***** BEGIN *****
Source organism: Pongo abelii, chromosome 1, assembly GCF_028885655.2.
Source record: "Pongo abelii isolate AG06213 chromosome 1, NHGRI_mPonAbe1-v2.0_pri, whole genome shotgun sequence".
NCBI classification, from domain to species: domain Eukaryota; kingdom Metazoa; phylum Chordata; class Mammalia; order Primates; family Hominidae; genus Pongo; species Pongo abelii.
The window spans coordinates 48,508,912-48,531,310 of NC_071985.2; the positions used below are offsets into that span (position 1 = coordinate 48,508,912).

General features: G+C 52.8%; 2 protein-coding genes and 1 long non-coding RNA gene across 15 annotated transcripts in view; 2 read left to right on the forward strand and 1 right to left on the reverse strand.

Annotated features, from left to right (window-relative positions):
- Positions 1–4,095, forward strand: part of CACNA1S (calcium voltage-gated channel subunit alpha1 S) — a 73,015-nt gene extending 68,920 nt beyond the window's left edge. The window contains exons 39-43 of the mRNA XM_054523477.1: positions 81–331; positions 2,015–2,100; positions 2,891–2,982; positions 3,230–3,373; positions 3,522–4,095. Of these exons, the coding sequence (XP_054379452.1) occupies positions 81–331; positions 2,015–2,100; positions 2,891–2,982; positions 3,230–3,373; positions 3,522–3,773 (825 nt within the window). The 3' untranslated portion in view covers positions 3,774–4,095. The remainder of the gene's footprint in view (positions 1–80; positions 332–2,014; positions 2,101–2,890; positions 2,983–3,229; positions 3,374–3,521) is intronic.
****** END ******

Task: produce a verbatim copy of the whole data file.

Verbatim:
Source organism: Pongo abelii, chromosome 1, assembly GCF_028885655.2.
Source record: "Pongo abelii isolate AG06213 chromosome 1, NHGRI_mPonAbe1-v2.0_pri, whole genome shotgun sequence".
NCBI classification, from domain to species: domain Eukaryota; kingdom Metazoa; phylum Chordata; class Mammalia; order Primates; family Hominidae; genus Pongo; species Pongo abelii.
The window spans coordinates 48,508,912-48,531,310 of NC_071985.2; the positions used below are offsets into that span (position 1 = coordinate 48,508,912).

General features: G+C 52.8%; 2 protein-coding genes and 1 long non-coding RNA gene across 15 annotated transcripts in view; 2 read left to right on the forward strand and 1 right to left on the reverse strand.

Annotated features, from left to right (window-relative positions):
- Positions 1–4,095, forward strand: part of CACNA1S (calcium voltage-gated channel subunit alpha1 S) — a 73,015-nt gene extending 68,920 nt beyond the window's left edge. The window contains exons 39-43 of the mRNA XM_054523477.1: positions 81–331; positions 2,015–2,100; positions 2,891–2,982; positions 3,230–3,373; positions 3,522–4,095. Of these exons, the coding sequence (XP_054379452.1) occupies positions 81–331; positions 2,015–2,100; positions 2,891–2,982; positions 3,230–3,373; positions 3,522–3,773 (825 nt within the window). The 3' untranslated portion in view covers positions 3,774–4,095. The remainder of the gene's footprint in view (positions 1–80; positions 332–2,014; positions 2,101–2,890; positions 2,983–3,229; positions 3,374–3,521) is intronic.